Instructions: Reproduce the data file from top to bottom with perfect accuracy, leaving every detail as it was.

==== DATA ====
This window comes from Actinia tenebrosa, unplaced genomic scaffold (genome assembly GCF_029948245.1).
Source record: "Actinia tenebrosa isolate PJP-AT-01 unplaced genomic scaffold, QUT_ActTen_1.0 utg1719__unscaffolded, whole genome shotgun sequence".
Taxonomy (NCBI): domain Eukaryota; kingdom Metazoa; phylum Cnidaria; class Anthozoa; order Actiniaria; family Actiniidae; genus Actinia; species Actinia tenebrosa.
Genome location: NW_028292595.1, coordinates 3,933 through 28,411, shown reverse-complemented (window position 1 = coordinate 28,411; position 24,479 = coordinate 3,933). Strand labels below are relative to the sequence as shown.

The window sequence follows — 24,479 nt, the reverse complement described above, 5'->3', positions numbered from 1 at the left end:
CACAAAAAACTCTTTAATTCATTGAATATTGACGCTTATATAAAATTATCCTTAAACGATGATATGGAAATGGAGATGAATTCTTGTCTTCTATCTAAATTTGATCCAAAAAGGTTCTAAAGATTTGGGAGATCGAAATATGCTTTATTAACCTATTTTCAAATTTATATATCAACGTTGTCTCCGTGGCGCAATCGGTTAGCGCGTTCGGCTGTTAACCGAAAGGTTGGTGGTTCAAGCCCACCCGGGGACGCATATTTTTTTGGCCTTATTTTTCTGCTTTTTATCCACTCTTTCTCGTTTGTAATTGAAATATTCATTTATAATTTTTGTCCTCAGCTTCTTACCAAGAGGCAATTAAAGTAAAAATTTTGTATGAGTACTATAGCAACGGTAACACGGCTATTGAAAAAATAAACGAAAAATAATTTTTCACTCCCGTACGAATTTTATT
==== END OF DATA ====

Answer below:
This window comes from Actinia tenebrosa, unplaced genomic scaffold (genome assembly GCF_029948245.1).
Source record: "Actinia tenebrosa isolate PJP-AT-01 unplaced genomic scaffold, QUT_ActTen_1.0 utg1719__unscaffolded, whole genome shotgun sequence".
Taxonomy (NCBI): domain Eukaryota; kingdom Metazoa; phylum Cnidaria; class Anthozoa; order Actiniaria; family Actiniidae; genus Actinia; species Actinia tenebrosa.
Genome location: NW_028292595.1, coordinates 3,933 through 28,411, shown reverse-complemented (window position 1 = coordinate 28,411; position 24,479 = coordinate 3,933). Strand labels below are relative to the sequence as shown.

The window sequence follows — 24,479 nt, the reverse complement described above, 5'->3', positions numbered from 1 at the left end:
CACAAAAAACTCTTTAATTCATTGAATATTGACGCTTATATAAAATTATCCTTAAACGATGATATGGAAATGGAGATGAATTCTTGTCTTCTATCTAAATTTGATCCAAAAAGGTTCTAAAGATTTGGGAGATCGAAATATGCTTTATTAACCTATTTTCAAATTTATATATCAACGTTGTCTCCGTGGCGCAATCGGTTAGCGCGTTCGGCTGTTAACCGAAAGGTTGGTGGTTCAAGCCCACCCGGGGACGCATATTTTTTTGGCCTTATTTTTCTGCTTTTTATCCACTCTTTCTCGTTTGTAATTGAAATATTCATTTATAATTTTTGTCCTCAGCTTCTTACCAAGAGGCAATTAAAGTAAAAATTTTGTATGAGTACTATAGCAACGGTAACACGGCTATTGAAAAAATAAACGAAAAATAATTTTTCACTCCCGTACGAATTTTATT